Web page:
Lady hockeysaurs flee by the dozen

By Lee Bogle and Sean Nyilassy

Four years, three different coaches, two different leagues and one degree. These are a few of the adventures of the Dinos women’s hockey players that spent their four years of eligibility here. These ladies built a program from near scratch and have paid homage to the hockey gods in doing so.

Next year will bring in a new crowd of hockeysaurs who must begin building from the ground up. Eleven players, most of them leaders, will not return next season, leaving the current team looking like an orphaned puppy shivering in the dark awaiting the new rookies.

Included in the departing player list are Andrea “Poupy” Poupart, Nadyia Fry, Lindsay Gerstmar and Aspen Haynes. While the list goes on, the sheer volume warrants a future article.

Some of the aforementioned ladies began their journey as members of a struggling Canadian Interuniversity Sport team. With a fledgling program, the Dinos had difficulty competing against national powerhouses like the University of Alberta Pandas. To allow the team to develop, a move to the less competitive Alberta Colleges Athletic Conference was suggested and implemented. Playing in the CIS league, our ladies would have five years of eligibility, whereas college rules only allow four. That being the case, this is the only team on campus lacking super-seniors.

The highlight of their career was last year’s playoff run, where the Dinos upset the top-ranked Grant MacEwan College Griffins. After being blanked in the first of a three-game series, the Dinos came back with a double-overtime win followed by a quadruple-overtime triumph. They continued on, only to lose a best-of-five final round 3-1 against the Mount Royal College Cougars.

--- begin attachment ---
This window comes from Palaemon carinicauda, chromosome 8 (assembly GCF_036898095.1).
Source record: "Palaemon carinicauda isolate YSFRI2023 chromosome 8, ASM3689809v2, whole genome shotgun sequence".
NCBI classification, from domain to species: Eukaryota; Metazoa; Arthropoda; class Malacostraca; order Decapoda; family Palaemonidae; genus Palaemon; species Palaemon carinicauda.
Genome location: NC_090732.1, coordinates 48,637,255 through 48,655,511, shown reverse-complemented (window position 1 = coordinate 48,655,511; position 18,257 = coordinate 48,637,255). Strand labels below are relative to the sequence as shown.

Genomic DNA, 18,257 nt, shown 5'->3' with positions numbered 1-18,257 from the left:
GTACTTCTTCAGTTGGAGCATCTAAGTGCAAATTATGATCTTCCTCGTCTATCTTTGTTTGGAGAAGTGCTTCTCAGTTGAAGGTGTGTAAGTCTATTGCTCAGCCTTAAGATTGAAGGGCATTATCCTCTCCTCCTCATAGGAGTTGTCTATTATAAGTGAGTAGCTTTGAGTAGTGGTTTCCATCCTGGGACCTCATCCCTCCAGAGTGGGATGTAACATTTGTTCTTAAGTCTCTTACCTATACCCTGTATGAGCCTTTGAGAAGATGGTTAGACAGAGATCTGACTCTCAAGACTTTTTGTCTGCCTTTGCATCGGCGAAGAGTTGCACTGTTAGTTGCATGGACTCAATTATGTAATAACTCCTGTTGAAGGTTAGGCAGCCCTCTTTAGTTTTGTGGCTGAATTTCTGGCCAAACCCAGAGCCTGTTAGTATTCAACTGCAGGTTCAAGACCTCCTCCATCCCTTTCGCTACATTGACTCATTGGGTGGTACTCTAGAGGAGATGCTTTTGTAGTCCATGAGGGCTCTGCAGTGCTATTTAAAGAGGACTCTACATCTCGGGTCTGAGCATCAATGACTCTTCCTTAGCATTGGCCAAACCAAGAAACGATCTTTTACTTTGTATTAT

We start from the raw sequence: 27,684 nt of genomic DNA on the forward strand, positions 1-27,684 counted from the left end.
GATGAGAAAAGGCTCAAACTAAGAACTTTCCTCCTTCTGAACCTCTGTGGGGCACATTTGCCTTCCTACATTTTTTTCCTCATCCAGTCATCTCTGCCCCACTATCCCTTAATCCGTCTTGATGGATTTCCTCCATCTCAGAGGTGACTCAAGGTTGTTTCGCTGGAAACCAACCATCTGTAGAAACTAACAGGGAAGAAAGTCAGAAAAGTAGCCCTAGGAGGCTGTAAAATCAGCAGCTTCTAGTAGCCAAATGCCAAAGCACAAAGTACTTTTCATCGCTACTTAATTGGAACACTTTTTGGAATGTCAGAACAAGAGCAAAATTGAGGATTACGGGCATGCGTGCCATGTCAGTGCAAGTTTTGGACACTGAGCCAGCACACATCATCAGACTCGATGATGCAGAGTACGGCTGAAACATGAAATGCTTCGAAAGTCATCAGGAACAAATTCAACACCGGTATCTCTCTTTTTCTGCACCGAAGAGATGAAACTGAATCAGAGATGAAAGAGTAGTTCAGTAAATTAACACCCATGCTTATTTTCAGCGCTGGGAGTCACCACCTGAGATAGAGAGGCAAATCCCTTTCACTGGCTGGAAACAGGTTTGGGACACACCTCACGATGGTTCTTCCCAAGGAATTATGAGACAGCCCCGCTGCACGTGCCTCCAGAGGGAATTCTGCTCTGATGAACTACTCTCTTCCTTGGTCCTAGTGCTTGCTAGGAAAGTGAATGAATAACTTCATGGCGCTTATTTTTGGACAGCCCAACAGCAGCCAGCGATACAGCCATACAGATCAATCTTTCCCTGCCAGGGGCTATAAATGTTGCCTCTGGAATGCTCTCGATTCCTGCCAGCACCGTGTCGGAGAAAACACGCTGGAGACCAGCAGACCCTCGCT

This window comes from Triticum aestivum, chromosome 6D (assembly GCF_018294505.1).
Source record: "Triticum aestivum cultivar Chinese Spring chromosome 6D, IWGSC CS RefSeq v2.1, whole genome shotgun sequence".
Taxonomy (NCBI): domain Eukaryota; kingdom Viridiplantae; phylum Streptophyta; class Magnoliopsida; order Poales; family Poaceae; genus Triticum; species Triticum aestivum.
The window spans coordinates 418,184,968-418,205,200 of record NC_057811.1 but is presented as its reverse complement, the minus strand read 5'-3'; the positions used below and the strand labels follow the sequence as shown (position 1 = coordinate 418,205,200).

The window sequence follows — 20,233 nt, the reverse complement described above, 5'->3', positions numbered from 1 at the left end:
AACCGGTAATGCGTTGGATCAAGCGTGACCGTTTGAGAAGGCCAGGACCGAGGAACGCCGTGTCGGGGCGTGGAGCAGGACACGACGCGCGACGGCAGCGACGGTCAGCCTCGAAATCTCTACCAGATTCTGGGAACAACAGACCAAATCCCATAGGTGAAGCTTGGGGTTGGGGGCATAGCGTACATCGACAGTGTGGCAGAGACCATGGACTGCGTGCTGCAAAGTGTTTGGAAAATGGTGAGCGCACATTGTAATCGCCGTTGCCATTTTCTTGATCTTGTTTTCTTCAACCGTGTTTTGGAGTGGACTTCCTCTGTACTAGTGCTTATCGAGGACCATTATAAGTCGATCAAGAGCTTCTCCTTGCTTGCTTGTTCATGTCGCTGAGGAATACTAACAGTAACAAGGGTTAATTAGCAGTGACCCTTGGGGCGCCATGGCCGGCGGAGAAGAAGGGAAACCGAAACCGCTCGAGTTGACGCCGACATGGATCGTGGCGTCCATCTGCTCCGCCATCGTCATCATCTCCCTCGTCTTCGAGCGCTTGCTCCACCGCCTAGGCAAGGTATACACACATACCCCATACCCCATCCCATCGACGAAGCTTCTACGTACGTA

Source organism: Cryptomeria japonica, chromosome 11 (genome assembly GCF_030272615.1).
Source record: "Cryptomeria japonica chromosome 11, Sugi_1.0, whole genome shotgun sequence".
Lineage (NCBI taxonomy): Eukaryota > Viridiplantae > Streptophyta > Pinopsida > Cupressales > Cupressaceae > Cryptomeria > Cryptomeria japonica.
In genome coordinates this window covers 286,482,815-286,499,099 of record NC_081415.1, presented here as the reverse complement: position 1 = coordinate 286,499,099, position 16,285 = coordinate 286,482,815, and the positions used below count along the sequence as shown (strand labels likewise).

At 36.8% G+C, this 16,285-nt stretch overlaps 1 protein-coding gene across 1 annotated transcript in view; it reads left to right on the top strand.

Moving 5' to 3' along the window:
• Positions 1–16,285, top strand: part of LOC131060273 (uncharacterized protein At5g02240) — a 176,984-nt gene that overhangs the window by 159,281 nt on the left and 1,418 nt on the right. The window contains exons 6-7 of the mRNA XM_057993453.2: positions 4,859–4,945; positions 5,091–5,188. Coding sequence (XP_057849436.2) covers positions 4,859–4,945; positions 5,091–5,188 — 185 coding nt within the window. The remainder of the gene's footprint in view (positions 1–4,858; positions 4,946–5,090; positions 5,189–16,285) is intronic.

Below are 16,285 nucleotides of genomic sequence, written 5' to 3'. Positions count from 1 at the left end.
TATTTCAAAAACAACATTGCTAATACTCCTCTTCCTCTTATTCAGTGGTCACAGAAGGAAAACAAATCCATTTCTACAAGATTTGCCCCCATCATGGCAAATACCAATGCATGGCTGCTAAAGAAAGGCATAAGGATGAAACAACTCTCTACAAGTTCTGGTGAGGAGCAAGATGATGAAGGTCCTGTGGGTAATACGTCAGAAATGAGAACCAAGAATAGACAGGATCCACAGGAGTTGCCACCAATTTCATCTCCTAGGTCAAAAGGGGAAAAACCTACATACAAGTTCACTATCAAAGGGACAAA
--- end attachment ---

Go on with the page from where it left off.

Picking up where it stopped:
Poupy, who lived through the playoffs, has been a vital component of the team. She was assistant captain for the past two years and has been a leader on and off the ice, though she won’t be receiving a degree any time soon. She eventually hopes to obtain a prestigious oil and gas engineering degree.

“It was great because we came in and half the team were rookies,” remembered Poupy. “We grew together.”

She will miss the hockey and her teammates, but will be one of many who will continue playing hockey as part of a league team.

Gerstmar is another that spent her full four years devoted to the Dinos. She graduates after another semester with a kinesiology degree. During her tenure here she has learned many good lessons and made some great friendships. What will she miss the most?

“All the girls and the games and excitement that comes with it,” replied Gerstmar.

One of many ladies who didn’t experience the intensity of CIS was Fry. She joined the Dinos three years ago from Augustana University College. She graduates from our institution with a kinesiology degree and a fist full of dreams. After spending some time in the U.K., she hopes to return to school and obtain an education degree.

While she wishes she hadn’t taken a year off from hockey during the successful 2003-2004 season, she still takes away many cherished memories. Despite having trouble singling out the best part, she does know what she will miss.

“Not the early mornings,” Fry impressed upon us. “[I’ll miss] having so many friends all the time.”

And fair enough: the team endures four 6 a.m. on ice practices per week during the season. Ouch!

Lastly, for now, Haynes also graduates with a kinesiology degree this semester. She began her U of C experience after two years at MRC. She now makes the icy move to the Oval Extreme team that competes in some hardcore extreme way in the Western Women’s Hockey League. But while she skates with a new team of ladies, she won’t forget the Dinos.

“The girls are lots of fun and I have lots of really good memories,” she reminisced.

The departure of such a solid group leaves a crater in the team the size of 11 players. Stay tuned next week as we continue to run down the list of departing ladies.

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